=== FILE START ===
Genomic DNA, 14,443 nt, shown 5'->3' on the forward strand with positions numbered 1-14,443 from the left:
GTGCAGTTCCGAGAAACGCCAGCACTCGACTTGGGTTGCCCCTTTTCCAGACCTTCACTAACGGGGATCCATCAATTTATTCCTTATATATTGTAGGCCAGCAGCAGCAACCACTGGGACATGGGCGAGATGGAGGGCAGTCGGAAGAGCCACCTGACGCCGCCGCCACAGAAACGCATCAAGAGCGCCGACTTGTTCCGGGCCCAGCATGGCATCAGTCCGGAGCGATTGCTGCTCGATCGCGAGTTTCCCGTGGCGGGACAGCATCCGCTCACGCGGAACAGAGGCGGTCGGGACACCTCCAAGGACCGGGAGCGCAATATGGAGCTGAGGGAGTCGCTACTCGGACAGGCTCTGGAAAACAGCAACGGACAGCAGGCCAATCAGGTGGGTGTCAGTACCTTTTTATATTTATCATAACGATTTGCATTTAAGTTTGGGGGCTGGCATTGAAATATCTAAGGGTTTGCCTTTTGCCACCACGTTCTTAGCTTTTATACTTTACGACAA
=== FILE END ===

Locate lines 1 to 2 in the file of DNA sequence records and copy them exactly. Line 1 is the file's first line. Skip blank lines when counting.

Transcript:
Genomic DNA, 14,443 nt, shown 5'->3' on the forward strand with positions numbered 1-14,443 from the left:
GTGCAGTTCCGAGAAACGCCAGCACTCGACTTGGGTTGCCCCTTTTCCAGACCTTCACTAACGGGGATCCATCAATTTATTCCTTATATATTGTAGGCCAGCAGCAGCAACCACTGGGACATGGGCGAGATGGAGGGCAGTCGGAAGAGCCACCTGACGCCGCCGCCACAGAAACGCATCAAGAGCGCCGACTTGTTCCGGGCCCAGCATGGCATCAGTCCGGAGCGATTGCTGCTCGATCGCGAGTTTCCCGTGGCGGGACAGCATCCGCTCACGCGGAACAGAGGCGGTCGGGACACCTCCAAGGACCGGGAGCGCAATATGGAGCTGAGGGAGTCGCTACTCGGACAGGCTCTGGAAAACAGCAACGGACAGCAGGCCAATCAGGTGGGTGTCAGTACCTTTTTATATTTATCATAACGATTTGCATTTAAGTTTGGGGGCTGGCATTGAAATATCTAAGGGTTTGCCTTTTGCCACCACGTTCTTAGCTTTTATACTTTACGACAA